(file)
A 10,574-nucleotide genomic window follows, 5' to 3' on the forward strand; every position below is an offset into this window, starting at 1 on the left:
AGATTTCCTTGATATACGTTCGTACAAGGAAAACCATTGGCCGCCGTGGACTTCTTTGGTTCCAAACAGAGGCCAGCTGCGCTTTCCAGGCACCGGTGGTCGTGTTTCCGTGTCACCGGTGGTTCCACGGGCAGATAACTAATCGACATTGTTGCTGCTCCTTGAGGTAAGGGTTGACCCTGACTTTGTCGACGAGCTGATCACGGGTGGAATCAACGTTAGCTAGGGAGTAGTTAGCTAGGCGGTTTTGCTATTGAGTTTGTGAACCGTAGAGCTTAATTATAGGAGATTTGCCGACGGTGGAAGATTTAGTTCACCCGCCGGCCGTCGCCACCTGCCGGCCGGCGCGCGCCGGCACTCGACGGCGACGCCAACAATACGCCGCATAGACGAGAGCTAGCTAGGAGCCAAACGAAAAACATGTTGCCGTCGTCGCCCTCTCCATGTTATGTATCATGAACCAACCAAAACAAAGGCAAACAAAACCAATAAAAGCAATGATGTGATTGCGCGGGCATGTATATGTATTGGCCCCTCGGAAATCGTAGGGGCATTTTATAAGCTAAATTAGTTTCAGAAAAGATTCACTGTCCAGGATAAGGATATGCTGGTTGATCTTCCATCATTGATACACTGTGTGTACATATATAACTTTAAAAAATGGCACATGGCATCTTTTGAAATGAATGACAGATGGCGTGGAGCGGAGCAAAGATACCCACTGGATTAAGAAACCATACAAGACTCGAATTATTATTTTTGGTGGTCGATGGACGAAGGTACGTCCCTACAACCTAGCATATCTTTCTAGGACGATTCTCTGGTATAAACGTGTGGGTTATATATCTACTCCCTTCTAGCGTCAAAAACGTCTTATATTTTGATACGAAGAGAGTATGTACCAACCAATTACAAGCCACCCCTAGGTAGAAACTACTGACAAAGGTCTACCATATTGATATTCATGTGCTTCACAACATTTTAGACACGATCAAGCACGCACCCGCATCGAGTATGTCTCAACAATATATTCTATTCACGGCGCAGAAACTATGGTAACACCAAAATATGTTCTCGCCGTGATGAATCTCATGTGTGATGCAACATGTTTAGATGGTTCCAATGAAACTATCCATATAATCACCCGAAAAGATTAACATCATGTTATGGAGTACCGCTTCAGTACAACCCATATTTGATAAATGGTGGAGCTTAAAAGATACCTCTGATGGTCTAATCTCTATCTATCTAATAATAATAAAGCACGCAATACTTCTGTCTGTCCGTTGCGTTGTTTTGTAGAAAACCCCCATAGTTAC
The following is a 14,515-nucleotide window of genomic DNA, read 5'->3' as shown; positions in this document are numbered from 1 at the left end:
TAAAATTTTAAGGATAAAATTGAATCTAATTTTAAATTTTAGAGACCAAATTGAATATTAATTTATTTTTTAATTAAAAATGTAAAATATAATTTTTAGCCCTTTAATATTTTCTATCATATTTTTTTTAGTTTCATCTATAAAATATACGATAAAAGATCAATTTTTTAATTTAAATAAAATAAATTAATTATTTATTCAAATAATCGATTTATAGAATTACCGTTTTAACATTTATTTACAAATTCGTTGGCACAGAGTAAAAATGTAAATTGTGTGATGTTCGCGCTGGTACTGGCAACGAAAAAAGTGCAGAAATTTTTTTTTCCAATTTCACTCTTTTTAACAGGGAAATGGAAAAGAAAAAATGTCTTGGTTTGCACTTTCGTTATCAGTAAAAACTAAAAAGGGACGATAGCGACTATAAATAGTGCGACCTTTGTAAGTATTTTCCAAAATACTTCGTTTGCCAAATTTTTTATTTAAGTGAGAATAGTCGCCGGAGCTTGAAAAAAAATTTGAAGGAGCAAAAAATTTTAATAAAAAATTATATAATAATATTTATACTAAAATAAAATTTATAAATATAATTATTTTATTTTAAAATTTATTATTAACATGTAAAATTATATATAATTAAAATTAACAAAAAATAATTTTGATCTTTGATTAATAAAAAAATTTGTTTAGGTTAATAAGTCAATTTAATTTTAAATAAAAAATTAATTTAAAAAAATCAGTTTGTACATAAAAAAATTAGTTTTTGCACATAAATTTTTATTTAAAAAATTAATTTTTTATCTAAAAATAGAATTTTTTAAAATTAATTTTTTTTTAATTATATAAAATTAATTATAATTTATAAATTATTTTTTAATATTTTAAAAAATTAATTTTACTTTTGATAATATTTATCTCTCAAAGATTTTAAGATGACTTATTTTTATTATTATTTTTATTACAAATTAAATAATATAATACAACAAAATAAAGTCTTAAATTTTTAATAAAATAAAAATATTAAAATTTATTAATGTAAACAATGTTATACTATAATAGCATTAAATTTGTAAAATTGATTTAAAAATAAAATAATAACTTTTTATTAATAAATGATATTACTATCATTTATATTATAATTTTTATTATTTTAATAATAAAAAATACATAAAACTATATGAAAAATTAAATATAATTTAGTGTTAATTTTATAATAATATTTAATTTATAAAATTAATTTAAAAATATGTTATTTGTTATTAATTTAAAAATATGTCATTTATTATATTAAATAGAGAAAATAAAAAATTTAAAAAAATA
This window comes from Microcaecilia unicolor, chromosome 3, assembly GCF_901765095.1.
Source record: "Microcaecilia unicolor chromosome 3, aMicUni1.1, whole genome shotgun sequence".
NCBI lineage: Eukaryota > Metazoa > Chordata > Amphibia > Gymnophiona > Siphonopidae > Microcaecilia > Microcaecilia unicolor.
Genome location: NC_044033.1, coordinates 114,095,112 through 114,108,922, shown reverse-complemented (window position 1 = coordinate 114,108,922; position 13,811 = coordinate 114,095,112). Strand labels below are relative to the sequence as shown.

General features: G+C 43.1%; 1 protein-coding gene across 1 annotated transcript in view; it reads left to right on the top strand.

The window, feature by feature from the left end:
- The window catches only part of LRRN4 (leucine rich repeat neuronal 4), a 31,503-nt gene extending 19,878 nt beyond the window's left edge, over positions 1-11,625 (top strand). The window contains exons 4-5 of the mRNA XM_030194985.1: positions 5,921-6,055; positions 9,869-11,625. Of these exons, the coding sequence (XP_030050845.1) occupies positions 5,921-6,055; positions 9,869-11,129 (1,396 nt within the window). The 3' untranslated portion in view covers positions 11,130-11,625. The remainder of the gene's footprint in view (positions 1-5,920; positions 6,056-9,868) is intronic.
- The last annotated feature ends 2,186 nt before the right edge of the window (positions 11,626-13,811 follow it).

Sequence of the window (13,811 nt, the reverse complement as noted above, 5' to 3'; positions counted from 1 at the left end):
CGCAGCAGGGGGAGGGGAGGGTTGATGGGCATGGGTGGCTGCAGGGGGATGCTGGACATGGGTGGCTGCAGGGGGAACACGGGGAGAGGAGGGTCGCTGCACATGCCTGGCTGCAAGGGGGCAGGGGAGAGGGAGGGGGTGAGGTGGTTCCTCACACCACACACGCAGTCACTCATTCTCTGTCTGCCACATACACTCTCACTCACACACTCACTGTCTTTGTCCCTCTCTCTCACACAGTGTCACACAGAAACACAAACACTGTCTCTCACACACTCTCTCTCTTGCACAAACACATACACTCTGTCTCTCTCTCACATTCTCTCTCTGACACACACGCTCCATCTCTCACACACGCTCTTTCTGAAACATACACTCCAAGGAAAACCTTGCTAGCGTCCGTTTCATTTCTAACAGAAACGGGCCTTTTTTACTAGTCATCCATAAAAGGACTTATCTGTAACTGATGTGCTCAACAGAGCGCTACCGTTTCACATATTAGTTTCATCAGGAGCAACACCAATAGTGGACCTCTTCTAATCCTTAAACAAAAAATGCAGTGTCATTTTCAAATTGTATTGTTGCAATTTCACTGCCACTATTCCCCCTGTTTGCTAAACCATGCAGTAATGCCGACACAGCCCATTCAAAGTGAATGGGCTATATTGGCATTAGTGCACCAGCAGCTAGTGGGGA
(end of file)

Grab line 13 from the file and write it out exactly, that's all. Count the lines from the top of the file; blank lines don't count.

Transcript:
Sequence of the window (13,811 nt, the reverse complement as noted above, 5' to 3'; positions counted from 1 at the left end):